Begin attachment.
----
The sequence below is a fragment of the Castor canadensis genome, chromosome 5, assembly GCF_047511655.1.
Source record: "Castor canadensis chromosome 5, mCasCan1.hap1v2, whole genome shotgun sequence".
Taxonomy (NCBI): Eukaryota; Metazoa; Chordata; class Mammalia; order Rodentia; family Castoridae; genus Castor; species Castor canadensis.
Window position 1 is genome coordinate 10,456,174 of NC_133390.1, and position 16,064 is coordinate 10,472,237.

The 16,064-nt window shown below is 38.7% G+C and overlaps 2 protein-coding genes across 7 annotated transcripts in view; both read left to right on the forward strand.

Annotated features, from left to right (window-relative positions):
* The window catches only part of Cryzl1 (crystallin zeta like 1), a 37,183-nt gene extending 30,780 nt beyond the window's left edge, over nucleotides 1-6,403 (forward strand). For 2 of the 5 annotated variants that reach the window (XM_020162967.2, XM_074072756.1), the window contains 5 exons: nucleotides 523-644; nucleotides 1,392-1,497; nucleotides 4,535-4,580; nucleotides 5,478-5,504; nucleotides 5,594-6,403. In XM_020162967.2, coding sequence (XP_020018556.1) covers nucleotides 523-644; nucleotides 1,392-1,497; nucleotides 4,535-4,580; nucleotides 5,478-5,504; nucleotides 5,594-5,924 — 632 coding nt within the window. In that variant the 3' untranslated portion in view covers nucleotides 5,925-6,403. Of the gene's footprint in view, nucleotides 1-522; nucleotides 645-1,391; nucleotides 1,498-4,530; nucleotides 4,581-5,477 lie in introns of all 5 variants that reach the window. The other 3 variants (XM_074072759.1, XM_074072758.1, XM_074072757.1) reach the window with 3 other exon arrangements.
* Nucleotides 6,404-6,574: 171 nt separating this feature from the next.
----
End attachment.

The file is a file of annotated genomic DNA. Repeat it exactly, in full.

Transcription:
The sequence below is a fragment of the Castor canadensis genome, chromosome 5, assembly GCF_047511655.1.
Source record: "Castor canadensis chromosome 5, mCasCan1.hap1v2, whole genome shotgun sequence".
Taxonomy (NCBI): Eukaryota; Metazoa; Chordata; class Mammalia; order Rodentia; family Castoridae; genus Castor; species Castor canadensis.
Window position 1 is genome coordinate 10,456,174 of NC_133390.1, and position 16,064 is coordinate 10,472,237.

The 16,064-nt window shown below is 38.7% G+C and overlaps 2 protein-coding genes across 7 annotated transcripts in view; both read left to right on the forward strand.

Annotated features, from left to right (window-relative positions):
* The window catches only part of Cryzl1 (crystallin zeta like 1), a 37,183-nt gene extending 30,780 nt beyond the window's left edge, over nucleotides 1-6,403 (forward strand). For 2 of the 5 annotated variants that reach the window (XM_020162967.2, XM_074072756.1), the window contains 5 exons: nucleotides 523-644; nucleotides 1,392-1,497; nucleotides 4,535-4,580; nucleotides 5,478-5,504; nucleotides 5,594-6,403. In XM_020162967.2, coding sequence (XP_020018556.1) covers nucleotides 523-644; nucleotides 1,392-1,497; nucleotides 4,535-4,580; nucleotides 5,478-5,504; nucleotides 5,594-5,924 — 632 coding nt within the window. In that variant the 3' untranslated portion in view covers nucleotides 5,925-6,403. Of the gene's footprint in view, nucleotides 1-522; nucleotides 645-1,391; nucleotides 1,498-4,530; nucleotides 4,581-5,477 lie in introns of all 5 variants that reach the window. The other 3 variants (XM_074072759.1, XM_074072758.1, XM_074072757.1) reach the window with 3 other exon arrangements.
* Nucleotides 6,404-6,574: 171 nt separating this feature from the next.